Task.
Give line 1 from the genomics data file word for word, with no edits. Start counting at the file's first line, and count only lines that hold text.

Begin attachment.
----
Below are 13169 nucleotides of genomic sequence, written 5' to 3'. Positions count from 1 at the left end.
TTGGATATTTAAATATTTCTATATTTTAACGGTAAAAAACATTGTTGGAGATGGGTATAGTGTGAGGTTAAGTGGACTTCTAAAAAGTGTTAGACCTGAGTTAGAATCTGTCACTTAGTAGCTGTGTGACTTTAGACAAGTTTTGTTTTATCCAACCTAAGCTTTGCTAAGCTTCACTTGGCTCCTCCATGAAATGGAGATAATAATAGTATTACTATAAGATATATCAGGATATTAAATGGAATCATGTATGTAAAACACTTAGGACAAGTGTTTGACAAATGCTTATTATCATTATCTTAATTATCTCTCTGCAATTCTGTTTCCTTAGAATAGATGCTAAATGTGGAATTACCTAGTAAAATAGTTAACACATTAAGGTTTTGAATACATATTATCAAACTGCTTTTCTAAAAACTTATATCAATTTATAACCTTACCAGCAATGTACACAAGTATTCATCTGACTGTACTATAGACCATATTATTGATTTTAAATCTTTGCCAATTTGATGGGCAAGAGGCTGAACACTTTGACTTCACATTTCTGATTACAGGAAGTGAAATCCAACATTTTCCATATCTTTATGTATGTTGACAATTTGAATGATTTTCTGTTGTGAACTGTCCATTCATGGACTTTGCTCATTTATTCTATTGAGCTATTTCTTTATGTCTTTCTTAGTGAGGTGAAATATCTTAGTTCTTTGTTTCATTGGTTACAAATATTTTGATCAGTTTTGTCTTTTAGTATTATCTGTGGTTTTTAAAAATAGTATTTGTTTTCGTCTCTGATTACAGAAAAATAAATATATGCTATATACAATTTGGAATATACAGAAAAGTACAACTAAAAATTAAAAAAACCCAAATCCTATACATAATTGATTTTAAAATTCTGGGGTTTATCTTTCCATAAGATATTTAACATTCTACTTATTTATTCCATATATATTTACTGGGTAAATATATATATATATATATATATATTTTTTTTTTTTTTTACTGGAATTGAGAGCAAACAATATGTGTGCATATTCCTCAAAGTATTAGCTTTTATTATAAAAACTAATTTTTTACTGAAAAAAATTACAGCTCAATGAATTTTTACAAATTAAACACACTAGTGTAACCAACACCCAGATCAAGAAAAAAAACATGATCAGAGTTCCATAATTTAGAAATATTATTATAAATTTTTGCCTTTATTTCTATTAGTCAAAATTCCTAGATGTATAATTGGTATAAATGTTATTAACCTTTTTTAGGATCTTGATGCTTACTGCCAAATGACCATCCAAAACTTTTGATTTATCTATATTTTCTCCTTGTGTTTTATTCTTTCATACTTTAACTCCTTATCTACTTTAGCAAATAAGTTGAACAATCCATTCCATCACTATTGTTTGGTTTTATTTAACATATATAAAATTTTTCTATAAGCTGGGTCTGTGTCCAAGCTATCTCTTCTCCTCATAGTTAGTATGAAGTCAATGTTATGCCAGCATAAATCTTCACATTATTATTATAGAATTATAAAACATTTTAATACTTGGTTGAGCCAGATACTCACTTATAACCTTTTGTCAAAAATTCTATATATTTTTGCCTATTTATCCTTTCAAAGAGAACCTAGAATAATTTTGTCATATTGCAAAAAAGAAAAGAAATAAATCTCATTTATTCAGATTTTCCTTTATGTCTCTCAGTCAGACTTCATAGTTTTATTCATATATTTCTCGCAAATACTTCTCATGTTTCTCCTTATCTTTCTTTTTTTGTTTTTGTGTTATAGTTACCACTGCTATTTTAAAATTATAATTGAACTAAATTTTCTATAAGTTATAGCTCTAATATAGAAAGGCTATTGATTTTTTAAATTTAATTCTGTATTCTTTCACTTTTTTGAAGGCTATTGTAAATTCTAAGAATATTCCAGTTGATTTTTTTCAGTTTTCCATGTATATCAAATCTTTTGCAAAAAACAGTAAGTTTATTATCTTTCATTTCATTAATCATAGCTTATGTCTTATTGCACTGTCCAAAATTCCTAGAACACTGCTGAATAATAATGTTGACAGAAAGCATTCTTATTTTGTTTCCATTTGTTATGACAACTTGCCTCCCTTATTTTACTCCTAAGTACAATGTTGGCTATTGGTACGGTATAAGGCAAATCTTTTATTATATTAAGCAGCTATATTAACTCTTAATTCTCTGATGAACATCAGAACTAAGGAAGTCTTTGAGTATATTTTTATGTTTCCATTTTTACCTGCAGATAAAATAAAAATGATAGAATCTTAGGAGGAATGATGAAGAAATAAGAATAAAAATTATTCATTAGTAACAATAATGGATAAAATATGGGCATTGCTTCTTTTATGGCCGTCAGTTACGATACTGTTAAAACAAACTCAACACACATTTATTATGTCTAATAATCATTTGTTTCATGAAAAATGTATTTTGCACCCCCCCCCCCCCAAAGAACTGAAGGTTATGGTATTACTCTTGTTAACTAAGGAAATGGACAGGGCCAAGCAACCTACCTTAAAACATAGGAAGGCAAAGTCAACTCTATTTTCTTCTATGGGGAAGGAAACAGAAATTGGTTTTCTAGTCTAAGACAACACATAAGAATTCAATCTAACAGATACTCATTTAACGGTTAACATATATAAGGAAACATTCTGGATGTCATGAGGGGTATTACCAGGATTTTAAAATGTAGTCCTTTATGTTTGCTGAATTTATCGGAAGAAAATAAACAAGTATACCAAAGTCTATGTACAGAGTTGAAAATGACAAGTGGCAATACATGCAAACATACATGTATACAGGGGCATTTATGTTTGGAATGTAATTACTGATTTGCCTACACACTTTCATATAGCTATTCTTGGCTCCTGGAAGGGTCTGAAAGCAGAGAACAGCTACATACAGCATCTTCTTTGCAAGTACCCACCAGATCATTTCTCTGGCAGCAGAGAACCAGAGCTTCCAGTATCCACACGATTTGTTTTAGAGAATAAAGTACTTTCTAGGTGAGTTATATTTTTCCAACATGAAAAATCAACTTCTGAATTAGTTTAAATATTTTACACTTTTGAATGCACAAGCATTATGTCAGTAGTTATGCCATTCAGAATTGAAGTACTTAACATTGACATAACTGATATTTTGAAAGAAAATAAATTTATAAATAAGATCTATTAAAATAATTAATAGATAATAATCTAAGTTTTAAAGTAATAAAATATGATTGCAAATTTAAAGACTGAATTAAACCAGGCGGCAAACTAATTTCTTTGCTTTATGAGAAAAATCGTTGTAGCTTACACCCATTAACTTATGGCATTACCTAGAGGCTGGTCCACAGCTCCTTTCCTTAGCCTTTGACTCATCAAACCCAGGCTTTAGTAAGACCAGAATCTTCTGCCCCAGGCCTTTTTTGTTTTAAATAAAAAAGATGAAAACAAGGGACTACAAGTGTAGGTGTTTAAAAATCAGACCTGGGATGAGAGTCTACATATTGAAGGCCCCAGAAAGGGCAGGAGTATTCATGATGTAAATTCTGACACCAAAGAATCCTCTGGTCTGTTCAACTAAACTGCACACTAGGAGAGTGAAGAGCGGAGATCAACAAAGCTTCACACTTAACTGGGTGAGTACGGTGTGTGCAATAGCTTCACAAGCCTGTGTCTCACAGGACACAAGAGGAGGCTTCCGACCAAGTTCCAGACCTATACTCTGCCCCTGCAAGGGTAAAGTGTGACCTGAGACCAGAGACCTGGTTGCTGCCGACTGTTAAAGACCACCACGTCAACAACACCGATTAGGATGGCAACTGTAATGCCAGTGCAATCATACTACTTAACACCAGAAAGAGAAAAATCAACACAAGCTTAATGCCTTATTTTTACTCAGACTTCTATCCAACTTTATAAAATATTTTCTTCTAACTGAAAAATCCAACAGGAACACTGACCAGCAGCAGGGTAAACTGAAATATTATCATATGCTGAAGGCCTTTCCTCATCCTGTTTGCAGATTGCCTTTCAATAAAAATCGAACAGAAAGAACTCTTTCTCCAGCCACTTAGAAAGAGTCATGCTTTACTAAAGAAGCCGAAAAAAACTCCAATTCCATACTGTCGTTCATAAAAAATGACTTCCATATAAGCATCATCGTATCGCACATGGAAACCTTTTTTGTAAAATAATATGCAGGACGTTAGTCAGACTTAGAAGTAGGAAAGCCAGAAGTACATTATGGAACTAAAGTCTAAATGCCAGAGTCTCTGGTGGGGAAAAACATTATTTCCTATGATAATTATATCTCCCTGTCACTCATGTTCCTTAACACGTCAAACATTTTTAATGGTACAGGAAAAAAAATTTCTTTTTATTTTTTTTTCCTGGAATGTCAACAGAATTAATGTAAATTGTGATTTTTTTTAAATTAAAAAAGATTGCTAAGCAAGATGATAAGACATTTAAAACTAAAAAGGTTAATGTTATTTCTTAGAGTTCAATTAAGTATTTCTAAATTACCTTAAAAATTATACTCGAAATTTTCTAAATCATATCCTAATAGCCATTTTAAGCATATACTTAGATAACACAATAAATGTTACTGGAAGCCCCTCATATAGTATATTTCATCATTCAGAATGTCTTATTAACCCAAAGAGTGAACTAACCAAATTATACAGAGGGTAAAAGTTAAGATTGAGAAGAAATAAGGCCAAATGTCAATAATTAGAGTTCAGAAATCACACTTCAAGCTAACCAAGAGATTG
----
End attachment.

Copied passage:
Below are 13169 nucleotides of genomic sequence, written 5' to 3'. Positions count from 1 at the left end.